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Plant Blast Draws $110K Fine

Wednesday, March 11, 2015

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A resin plant that has been the site of hazardous-waste sanctions and accidents that burned three workers is facing its third federal case in four years.

Polychem Services Inc. in Chicago Heights, IL, has been fined $110,000 in proposed penalties for six willful, one repeat and four serious safety violations after two temporary workers, 34 and 35 years old, were injured in an explosion Sept. 4, the Occupational Safety and Health Administration announced.

Willful violations, OSHA's highest level of infraction, are relatively rare. Multiple willful violations are seldom seen.

The workers in the September blast were hospitalized with first- and second-degree burns, and were unable to return to work for months, according to OSHA.

Polychem forklift explosion
OSHA

Two temporary workers were injured in an explosion at Polychem Services Inc. in Chicago Heights, IL. The blast was ignited by a gas-powered forklift (not pictured here). Another worker previously suffered second-degree burns at the facility in 2010.

Polychem produces polyesters, alkyl resins, acrylic resins and thermal-pressure addition resins, according to the U.S. Environmental Protection Agency, which has also investigated the company for waste-disposal violations under the Resource Conservation and Recovery Act.

In 2012, the EPA initiated an emergency removal action at the plant after finding leaking and open containers with ignitable, corrosive and toxic wastes.

Temporary Work Assignments

The September explosion was ignited by a gas-powered forklift, OSHA said. One victim had worked at the plant for about six weeks and was hospitalized for six days. The other had been on site for about 11 months and was hospitalized for one day.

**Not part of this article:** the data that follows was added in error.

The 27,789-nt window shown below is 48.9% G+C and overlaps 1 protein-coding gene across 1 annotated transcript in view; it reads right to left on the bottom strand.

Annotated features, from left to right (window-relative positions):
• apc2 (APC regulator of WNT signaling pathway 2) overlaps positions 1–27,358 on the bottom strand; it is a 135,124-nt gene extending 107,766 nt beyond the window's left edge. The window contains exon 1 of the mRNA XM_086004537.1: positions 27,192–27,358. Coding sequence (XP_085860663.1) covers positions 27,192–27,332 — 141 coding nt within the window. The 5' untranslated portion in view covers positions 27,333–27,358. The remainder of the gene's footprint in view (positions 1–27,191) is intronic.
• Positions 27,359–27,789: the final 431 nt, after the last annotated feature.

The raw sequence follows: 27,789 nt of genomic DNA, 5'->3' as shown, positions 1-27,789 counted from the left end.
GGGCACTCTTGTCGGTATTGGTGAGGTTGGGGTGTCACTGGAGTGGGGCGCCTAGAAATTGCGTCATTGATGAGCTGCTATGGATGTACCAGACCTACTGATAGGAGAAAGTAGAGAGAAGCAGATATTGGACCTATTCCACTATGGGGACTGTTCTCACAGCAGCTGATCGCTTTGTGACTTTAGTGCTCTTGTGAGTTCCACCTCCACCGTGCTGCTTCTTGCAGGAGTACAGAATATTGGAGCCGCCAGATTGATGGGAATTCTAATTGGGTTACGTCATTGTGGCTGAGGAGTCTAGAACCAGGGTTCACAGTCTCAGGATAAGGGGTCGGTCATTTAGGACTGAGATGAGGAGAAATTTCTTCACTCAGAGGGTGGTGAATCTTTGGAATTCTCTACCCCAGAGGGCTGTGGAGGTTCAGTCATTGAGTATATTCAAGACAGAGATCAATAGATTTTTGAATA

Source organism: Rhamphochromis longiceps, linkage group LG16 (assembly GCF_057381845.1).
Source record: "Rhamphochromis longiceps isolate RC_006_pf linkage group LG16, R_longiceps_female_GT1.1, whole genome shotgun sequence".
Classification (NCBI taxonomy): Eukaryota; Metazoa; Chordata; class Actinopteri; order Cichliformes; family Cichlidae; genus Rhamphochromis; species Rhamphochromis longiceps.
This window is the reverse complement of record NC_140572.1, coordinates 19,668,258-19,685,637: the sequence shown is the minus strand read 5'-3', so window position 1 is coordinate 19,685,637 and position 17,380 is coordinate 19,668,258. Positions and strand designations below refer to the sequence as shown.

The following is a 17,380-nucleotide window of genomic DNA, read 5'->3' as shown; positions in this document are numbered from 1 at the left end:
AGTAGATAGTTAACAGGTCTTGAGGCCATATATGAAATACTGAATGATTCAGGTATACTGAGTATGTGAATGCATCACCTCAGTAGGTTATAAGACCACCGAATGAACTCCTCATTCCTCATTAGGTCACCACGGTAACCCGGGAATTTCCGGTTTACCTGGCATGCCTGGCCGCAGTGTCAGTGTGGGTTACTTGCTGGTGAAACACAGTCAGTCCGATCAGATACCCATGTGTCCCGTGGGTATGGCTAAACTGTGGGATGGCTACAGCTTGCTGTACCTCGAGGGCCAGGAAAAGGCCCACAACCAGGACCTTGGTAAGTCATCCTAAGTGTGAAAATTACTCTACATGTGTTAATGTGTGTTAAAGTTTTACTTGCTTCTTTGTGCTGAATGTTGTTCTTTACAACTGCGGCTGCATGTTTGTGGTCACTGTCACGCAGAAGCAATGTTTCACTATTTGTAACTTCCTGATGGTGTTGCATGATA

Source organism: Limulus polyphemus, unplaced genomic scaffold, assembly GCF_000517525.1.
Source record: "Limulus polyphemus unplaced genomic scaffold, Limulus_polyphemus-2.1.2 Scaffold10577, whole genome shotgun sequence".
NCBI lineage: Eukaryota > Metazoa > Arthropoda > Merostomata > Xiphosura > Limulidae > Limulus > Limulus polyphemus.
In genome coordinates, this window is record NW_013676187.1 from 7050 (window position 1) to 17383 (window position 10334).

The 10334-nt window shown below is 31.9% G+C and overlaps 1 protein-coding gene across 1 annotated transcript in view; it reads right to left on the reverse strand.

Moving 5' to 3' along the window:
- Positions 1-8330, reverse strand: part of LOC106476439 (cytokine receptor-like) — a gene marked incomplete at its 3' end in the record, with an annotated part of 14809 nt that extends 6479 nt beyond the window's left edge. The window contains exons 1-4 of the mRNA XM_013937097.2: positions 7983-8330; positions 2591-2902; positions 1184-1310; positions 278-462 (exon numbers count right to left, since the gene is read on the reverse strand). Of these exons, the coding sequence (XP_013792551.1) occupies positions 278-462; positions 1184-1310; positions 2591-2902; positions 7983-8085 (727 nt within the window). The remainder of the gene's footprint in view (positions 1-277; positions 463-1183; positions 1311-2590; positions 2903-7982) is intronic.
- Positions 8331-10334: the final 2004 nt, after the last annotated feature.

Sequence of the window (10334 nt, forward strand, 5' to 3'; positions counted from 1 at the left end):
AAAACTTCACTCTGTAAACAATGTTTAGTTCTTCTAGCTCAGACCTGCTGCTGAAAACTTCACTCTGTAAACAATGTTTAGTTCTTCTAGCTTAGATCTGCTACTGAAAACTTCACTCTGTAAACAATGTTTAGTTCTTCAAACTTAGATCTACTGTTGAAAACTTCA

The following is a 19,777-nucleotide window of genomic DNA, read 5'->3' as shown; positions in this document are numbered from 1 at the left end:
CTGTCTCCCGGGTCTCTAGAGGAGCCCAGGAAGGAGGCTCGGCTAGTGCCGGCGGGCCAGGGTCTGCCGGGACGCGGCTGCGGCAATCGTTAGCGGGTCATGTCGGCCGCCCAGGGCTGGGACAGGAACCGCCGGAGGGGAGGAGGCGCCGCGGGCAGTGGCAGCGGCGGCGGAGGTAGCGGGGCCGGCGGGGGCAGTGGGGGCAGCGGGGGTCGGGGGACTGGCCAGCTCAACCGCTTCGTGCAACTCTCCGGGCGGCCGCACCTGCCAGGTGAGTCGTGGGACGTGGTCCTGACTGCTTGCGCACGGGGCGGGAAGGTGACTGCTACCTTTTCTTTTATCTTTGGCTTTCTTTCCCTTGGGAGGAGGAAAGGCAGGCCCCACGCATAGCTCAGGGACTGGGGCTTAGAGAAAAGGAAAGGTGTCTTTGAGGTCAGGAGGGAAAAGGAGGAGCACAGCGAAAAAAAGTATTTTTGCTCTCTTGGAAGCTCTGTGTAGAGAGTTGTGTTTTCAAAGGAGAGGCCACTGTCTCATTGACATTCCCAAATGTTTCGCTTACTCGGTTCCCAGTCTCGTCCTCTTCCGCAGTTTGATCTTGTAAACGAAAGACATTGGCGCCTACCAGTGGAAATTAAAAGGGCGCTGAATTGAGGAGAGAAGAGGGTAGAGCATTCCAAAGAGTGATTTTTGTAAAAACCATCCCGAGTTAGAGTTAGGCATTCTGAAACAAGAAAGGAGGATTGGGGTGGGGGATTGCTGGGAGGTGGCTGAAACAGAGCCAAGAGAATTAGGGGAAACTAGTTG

"Two employees in their prime work years have suffered severe and painful injuries that keep them from their livelihood because Polychem Services ignored worker safety," said Kathy Webb, OSHA's area director in Calumet City, IL.

A phone number listed for the company went unanswered Tuesday (March 10).

EPA

In 2012, the EPA initiated an emergency removal action at the facility because of leaking and open containers with ignitable, corrosive and toxic wastes.

Both employees were assigned to the plant by Crown Services Inc., a temporary service employer. The company was not cited because it did not oversee or direct work at the site.

OSHA notes that temporary workers are at much higher risk of workplace injury and illness than permanent employees. The agency's 2013 Temporary Worker Initiative is designed to raise awareness of the problem and offer safety guidance to both employers and placement agencies.

11 Violations

The new case includes six willful violations, committed "with intentional, knowing or voluntary disregard for the law's requirements or plain indifference to employee safety and health." The citations allege failure to:

  • Provide medical evaluations for employees using respirators;
  • Fit test employees for respirators;
  • Properly train employees on respirator use;
  • Provide an eyewash and safety shower for employees working with corrosive chemicals;
  • Provide a suitable industrial vehicle for use in a hazardous location; and
  • Train employees on hazards associated with handling hazardous chemicals.

A repeat violation was cited for failing to train workers on required personal protective equipment. OSHA issues repeat violations if an employer was cited for the same or a similar violation within five years.

Polychem was cited for this violation in May 2011 after a worker at the plant suffered second- and third-degree burns in a confined-space accident in November 2010.

The company received one willful and five serious citations after employees were required to enter a portable baker tank and reactor vessel that had not been ventilated or evaluated for safe entry.

Polychem Services Inc.
EPA

"Two employees in their prime work years have suffered severe and painful injuries that keep them from their livelihood because Polychem Services ignored worker safety," an OSHA official said.

Four serious violations alleged failure to:

  • Provide and require the use of appropriate personal protective equipment;
  • Train employees in the use of powered industrial vehicles;
  • Eliminate trip, slip and fall hazards; and
  • Provide running water and operating toilets.

Serious violations reflect substantial probability of death or serious injury from hazards the employer knew, or should have known, about.

"Lack of training, combined with using a forklift not approved for this environment, proved an explosive combination. When you operate a plant producing flammable materials and byproducts, worker protection must be job one," Webb said.

The company has 15 days from receiving the citations to comply, contest the findings, or request an informal conference with OSHA's area director.

   

Tagged categories: Explosions; Health & Safety; Health and safety; North America; OSHA; Personal protective equipment; Resins; Worker training

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